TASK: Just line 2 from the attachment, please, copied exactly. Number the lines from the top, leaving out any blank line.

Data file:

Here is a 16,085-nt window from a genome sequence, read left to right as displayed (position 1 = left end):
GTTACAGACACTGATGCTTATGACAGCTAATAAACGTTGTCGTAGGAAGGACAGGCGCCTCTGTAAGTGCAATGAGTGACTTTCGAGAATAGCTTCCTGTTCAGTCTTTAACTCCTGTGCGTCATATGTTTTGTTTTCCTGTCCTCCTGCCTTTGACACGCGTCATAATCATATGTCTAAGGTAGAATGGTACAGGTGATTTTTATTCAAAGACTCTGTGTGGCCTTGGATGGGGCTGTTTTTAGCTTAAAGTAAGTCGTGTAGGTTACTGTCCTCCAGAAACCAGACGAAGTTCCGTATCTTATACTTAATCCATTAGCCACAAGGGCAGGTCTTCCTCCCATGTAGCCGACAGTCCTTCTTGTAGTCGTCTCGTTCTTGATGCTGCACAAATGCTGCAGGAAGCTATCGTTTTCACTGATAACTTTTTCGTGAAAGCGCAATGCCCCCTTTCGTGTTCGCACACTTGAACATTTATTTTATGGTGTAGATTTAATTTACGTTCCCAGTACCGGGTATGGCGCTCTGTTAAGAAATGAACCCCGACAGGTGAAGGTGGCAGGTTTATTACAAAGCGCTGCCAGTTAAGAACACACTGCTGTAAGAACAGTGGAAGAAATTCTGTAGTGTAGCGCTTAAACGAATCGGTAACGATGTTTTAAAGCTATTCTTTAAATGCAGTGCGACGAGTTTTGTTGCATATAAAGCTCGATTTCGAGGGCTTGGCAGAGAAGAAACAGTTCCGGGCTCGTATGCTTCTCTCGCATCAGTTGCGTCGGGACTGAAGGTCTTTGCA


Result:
GTTACAGACACTGATGCTTATGACAGCTAATAAACGTTGTCGTAGGAAGGACAGGCGCCTCTGTAAGTGCAATGAGTGACTTTCGAGAATAGCTTCCTGTTCAGTCTTTAACTCCTGTGCGTCATATGTTTTGTTTTCCTGTCCTCCTGCCTTTGACACGCGTCATAATCATATGTCTAAGGTAGAATGGTACAGGTGATTTTTATTCAAAGACTCTGTGTGGCCTTGGATGGGGCTGTTTTTAGCTTAAAGTAAGTCGTGTAGGTTACTGTCCTCCAGAAACCAGACGAAGTTCCGTATCTTATACTTAATCCATTAGCCACAAGGGCAGGTCTTCCTCCCATGTAGCCGACAGTCCTTCTTGTAGTCGTCTCGTTCTTGATGCTGCACAAATGCTGCAGGAAGCTATCGTTTTCACTGATAACTTTTTCGTGAAAGCGCAATGCCCCCTTTCGTGTTCGCACACTTGAACATTTATTTTATGGTGTAGATTTAATTTACGTTCCCAGTACCGGGTATGGCGCTCTGTTAAGAAATGAACCCCGACAGGTGAAGGTGGCAGGTTTATTACAAAGCGCTGCCAGTTAAGAACACACTGCTGTAAGAACAGTGGAAGAAATTCTGTAGTGTAGCGCTTAAACGAATCGGTAACGATGTTTTAAAGCTATTCTTTAAATGCAGTGCGACGAGTTTTGTTGCATATAAAGCTCGATTTCGAGGGCTTGGCAGAGAAGAAACAGTTCCGGGCTCGTATGCTTCTCTCGCATCAGTTGCGTCGGGACTGAAGGTCTTTGCA